• Richmond by 6 points


Adelaide vs Collingwood – Unley Oval, 3:40pm

The winner of this one awaits Brisbane in the preliminary final. This is perhaps the most intriguing match of the two this weekend, given their matchup earlier in the season and their form guide heading into the weekend.

Let’s start with the Crows. They were very good in the opening quarter against Melbourne, they were on top of a lot statistical areas and kicked the first three goals of the match and opened up an 18-point lead at the first break. From there, Adelaide only managed just a further seven points to their quarter time total and they got outrun in the last quarter.

This week, they will have to do it without Chelsea Randall, which is significant considering her impact on this Adelaide team this season. She’s played a little bit of everywhere this season. Against Melbourne, she spent more time in the forward line than she did in the midfield – just 20 percent of centre bounce attendances last week, but across the board, she’s averaged 62 percent.

My biggest issue with Adelaide is that it feels like it’s too reliant on its stars. I could go on and on like a broken record about what Ebony Marinoff and Anne Hatchard do to this team and how they excel out of stoppages and centre bounces, but both were a lot quieter than they have been this season, both registering under 20 disposals and combining for just nine clearances.

This is a big week for them against an understrength midfield and perhaps a big game for Teah Charlton. Not that she’s been terrible – in fact, quite the opposite, she’s been very solid. But these are the kind of games that make great players – backs against the wall against a side – although understrength, the Pies they have shown all year that they won’t be pushovers.

Charlton’s numbers read of averages of 13.3 disposals, 8.1 contested possessions, three clearances, 4.9 tackles and 117.1 metres gained per game. She’s a player that thrives on the in-and-under work – fourth at Adelaide in contested possession averages. But I’d love to see her work on the outside a little bit more and provide some more impact either forward of the ball or defensively.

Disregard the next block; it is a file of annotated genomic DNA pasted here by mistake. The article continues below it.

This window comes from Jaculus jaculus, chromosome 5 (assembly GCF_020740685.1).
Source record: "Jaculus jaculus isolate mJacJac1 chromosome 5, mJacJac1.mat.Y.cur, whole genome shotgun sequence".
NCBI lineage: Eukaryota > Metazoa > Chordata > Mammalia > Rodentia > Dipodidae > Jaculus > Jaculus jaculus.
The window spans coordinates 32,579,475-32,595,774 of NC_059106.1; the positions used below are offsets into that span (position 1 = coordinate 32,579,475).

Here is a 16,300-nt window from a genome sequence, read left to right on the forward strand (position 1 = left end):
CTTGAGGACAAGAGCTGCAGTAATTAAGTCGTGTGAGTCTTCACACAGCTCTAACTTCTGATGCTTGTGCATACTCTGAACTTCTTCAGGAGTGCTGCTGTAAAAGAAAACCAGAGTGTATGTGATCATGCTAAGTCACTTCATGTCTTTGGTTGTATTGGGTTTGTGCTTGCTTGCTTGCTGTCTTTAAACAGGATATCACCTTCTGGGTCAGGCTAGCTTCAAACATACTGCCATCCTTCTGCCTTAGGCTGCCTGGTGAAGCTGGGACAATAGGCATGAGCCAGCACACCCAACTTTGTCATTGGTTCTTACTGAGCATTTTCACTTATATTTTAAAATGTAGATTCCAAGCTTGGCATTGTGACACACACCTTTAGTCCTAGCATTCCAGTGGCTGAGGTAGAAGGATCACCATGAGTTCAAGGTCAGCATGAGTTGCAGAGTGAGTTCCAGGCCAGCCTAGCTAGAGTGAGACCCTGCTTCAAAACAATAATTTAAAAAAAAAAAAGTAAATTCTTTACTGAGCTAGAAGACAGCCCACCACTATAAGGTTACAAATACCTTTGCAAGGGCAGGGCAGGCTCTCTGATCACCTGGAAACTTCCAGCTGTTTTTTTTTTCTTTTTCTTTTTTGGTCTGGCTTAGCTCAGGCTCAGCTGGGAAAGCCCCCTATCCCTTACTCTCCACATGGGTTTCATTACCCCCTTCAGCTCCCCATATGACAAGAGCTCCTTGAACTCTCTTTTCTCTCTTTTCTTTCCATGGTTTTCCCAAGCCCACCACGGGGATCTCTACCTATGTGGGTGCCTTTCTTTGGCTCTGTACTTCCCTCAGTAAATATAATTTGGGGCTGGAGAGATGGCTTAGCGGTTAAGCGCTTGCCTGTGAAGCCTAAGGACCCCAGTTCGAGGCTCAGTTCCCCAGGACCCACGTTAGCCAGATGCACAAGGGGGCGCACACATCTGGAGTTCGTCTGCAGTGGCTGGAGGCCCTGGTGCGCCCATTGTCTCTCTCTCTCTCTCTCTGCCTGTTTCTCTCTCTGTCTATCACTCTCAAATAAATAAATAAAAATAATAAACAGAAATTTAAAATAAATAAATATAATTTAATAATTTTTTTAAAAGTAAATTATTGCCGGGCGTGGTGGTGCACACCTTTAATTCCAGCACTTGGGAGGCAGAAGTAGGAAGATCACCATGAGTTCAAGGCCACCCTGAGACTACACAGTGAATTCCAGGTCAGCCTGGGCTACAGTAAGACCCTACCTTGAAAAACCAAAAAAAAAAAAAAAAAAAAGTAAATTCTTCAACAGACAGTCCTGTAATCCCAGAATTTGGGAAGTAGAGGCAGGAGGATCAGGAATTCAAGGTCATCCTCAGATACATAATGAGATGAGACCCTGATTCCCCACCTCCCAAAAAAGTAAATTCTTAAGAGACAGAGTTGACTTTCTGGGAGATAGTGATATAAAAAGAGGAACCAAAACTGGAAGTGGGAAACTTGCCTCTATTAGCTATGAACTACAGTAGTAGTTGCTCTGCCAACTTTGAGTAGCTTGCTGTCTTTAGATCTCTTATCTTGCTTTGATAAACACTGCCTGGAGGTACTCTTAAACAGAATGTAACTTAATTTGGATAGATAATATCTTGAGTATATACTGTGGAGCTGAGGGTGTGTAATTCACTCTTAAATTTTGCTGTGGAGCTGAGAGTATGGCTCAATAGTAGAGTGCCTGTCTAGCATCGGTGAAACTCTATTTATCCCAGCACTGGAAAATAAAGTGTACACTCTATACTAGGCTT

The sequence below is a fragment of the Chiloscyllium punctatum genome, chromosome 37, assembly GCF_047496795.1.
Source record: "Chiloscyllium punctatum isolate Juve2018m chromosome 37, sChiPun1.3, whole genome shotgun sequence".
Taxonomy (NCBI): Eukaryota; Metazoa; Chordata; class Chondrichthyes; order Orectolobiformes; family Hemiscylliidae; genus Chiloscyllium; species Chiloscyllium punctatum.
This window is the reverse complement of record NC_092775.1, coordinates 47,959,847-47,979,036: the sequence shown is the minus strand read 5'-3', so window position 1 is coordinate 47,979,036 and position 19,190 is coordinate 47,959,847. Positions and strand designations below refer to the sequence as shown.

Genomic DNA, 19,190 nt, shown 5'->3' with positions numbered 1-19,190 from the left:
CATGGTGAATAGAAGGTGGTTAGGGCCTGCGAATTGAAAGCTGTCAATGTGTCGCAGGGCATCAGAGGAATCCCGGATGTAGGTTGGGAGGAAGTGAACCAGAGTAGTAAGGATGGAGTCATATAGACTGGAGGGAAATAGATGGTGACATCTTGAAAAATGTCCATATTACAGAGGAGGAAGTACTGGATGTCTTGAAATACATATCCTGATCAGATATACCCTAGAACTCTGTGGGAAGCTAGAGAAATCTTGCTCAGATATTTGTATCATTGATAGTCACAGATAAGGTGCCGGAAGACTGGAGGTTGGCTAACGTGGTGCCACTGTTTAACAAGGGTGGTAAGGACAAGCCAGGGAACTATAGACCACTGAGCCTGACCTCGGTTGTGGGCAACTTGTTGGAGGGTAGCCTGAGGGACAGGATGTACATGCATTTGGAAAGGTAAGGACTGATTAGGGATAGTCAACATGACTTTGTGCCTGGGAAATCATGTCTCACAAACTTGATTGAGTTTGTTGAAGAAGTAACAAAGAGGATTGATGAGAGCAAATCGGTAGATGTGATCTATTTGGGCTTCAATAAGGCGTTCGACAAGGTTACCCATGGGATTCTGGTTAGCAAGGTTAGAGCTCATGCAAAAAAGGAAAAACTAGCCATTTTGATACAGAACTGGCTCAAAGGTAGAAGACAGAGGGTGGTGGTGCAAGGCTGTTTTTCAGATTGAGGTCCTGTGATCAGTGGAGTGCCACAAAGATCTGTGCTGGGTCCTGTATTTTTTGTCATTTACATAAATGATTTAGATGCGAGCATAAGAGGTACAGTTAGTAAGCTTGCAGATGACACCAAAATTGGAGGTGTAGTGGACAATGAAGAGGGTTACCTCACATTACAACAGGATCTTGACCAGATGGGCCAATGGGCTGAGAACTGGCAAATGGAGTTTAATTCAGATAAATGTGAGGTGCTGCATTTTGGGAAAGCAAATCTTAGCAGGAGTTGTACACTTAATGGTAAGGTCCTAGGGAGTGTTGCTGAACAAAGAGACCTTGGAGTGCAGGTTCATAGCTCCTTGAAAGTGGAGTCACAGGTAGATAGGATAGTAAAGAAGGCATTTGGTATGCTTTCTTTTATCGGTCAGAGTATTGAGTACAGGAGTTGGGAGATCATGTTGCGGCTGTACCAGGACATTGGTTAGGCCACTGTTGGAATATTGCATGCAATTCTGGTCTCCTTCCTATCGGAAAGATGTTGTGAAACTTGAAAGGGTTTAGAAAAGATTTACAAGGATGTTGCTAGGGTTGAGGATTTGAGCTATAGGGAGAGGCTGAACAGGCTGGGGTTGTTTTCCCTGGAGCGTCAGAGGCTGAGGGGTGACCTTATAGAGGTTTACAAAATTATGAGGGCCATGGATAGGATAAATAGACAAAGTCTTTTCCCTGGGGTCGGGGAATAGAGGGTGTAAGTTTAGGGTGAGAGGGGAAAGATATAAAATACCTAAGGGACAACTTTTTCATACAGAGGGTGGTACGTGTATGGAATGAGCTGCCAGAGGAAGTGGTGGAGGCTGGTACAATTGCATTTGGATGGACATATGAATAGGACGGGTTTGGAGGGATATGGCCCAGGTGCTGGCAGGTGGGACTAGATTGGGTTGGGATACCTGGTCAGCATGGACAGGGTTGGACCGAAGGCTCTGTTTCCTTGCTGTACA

Up forward, they need to find more options to benefit Ashleigh Woodland and Danielle Ponter. Between the pair of them, they have combined for 24 of Adelaide’s 61 goals this season. Add Randall to the mix and it’s practically half of their goals.

Caitlin Gould stepped up last week with two goals in the opening term and I’d like to see that carry over to this week. There’s a mountain of potential with her and how she plays. As a ruck, she’s solid with her tap work and up forward, she’s got the mobility and the strength to play as a key forward.

It’s an interesting ruck battle to say the least. The tandem of Gould and McKinnon split the duties roughly 50-50 and they combine for an average of over 32 hitouts per game (Edit: since writing this, McKinnon has been omitted from the team). Collingwood’s ruck tandem last week was Imogen Barnett, who rucked for 71 percent of the game, and Alison Downie as the second up, with Sabrina Frederick pinch-hitting at times too.

Barnett has been an intriguing player to watch and will be interested with what she does on Saturday to douse the efforts of the Adelaide pair. Against Alice Edmonds last week, the hitout count was 18-12 in favour of the Dogs’ ruck, but it was the ability to roam and present up the ground that’s given Barnett confidence that I haven’t seen since she was kicking goals for fun in Collingwood’s VFLW team last year.

The hero of last week for the Pies was Eliza James, who kicked four goals and should’ve had possibly five or six if it weren’t for some wayward shots on goal, but the Pies had a lot of good moments throughout the game that showed that their vision and their forward line structure can coexist.

Last week, Chloe Molloy attended 50 percent of centre bounce attendances and looked to be situated more across the forward half of the ground last week. When she gets going on the scoreboard, the Pies look a vastly different side and with Ruby Schleicher and Sarah Rowe both cleared to play after sustaining injuries in the last quarter last week, the Pies’ depth doesn’t take any substantial damage.

Jaimee Lambert and Mikala Cann are reliable and tough as nails midfielders, whilst seeing Aishling Sheridan take on Ellie Blackburn head to head was a fun battle to watch. I’d love to see her get the job on Ebony Marinoff to start things off. We’ve seen this in the AFLW before, if you don’t give these premier inside mids any space, then the impact is severe enough to cause change to the result.

After their win against the Bulldogs last week, I made the remark about the Pies potentially heading for a serious whooping by the reigning premiers this week. They were nearly five goals up midway through the third term and were a kick away from choking.

If it wasn’t for poor accuracy in the opening term, the game would’ve been over by quarter time. The Pies must take every opportunity they can and maximise it against this Adelaide team, because we know that on their day, the Crows can hit the scoreboard in quick succession. I’m tipping a strong bounce back by Adelaide this week, but the Pies won’t make it that easy for them.

  • Adelaide by 26